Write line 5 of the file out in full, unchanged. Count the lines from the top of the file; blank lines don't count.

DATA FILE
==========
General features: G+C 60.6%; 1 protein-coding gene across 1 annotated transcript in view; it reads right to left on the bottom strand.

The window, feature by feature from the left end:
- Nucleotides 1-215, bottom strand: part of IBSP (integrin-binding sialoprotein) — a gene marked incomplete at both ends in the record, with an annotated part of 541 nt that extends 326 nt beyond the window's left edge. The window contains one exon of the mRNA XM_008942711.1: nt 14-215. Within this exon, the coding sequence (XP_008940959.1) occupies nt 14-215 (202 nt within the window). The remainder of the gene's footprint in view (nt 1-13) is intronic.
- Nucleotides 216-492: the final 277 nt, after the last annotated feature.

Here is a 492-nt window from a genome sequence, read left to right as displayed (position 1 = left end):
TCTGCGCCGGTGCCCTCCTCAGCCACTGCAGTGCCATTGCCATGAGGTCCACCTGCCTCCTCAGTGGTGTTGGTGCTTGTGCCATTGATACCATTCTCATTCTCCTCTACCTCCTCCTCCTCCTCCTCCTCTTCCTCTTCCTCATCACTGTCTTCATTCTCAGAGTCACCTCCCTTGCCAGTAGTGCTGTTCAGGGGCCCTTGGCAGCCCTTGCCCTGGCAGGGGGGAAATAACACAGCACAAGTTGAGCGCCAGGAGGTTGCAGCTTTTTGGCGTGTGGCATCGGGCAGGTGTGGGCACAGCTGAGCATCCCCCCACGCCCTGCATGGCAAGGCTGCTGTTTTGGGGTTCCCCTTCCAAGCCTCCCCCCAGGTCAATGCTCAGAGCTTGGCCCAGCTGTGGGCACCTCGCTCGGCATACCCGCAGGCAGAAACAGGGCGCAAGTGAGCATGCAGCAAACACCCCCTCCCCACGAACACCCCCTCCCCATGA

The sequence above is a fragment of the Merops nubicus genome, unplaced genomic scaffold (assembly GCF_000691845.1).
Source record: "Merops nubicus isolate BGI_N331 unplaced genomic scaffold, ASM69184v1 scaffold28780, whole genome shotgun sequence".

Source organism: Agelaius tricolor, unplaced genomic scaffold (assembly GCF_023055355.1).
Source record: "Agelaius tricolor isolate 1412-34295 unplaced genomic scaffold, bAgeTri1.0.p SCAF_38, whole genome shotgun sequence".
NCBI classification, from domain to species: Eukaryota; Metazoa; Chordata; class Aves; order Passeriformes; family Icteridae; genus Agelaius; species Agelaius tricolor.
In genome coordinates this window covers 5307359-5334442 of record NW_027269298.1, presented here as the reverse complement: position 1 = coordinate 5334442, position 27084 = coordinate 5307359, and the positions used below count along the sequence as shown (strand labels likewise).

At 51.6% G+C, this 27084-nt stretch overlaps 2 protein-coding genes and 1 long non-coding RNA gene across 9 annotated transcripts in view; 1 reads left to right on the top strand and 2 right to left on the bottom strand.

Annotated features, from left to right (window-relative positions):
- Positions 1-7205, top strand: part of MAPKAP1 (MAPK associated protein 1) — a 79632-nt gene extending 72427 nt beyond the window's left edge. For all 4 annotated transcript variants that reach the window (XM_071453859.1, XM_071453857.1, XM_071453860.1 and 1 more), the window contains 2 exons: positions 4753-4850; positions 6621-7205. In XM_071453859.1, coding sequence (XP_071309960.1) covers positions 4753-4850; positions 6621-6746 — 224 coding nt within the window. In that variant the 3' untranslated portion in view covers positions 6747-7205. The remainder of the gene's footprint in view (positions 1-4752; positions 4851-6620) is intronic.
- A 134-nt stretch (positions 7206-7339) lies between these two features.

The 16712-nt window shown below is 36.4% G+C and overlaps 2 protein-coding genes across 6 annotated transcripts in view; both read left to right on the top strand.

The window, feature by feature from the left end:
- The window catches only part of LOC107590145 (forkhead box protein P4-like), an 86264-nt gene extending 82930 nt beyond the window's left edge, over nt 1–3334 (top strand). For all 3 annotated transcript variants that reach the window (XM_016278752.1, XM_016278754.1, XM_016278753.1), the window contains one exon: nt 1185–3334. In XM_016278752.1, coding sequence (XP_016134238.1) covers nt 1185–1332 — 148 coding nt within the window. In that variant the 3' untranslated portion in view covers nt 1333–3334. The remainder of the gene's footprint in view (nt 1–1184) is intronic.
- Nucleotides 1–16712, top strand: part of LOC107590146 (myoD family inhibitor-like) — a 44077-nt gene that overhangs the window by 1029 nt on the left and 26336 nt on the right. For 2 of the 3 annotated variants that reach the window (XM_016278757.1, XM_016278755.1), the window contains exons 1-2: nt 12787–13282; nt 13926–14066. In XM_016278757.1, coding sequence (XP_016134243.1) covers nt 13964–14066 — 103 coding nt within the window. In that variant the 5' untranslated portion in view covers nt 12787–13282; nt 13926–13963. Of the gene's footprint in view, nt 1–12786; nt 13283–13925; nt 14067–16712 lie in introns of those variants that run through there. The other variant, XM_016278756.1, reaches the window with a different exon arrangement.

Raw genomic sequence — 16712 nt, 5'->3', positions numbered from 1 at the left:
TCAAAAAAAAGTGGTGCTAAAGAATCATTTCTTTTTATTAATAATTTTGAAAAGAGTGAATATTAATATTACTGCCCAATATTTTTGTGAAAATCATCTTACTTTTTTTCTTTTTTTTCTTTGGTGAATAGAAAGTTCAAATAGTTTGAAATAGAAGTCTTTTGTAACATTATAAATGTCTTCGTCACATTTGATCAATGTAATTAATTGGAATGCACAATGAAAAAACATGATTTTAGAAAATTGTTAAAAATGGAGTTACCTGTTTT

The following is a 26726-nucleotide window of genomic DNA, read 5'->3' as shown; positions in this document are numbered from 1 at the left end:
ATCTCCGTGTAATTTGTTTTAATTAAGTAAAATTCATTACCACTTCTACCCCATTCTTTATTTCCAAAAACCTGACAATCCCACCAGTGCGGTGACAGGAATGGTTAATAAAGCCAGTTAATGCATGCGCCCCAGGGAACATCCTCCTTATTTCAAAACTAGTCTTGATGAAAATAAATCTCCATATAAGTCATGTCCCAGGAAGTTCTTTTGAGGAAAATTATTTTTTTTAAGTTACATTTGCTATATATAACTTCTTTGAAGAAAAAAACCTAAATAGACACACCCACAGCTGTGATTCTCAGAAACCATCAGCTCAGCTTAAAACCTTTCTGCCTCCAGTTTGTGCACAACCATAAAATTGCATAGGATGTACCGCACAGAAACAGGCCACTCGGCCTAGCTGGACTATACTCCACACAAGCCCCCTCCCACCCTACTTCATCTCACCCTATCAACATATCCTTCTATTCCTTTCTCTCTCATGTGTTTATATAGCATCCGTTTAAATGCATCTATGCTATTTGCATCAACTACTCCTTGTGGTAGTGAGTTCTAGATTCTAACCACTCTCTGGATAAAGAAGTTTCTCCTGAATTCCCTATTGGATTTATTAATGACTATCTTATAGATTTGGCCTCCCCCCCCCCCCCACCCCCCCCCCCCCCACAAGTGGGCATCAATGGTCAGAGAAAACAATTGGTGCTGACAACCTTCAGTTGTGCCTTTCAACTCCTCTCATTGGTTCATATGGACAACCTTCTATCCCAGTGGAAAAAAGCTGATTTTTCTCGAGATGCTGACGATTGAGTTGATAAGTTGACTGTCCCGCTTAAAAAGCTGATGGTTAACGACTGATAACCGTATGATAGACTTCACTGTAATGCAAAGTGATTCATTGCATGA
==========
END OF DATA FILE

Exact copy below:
Here is a 492-nt window from a genome sequence, read left to right as displayed (position 1 = left end):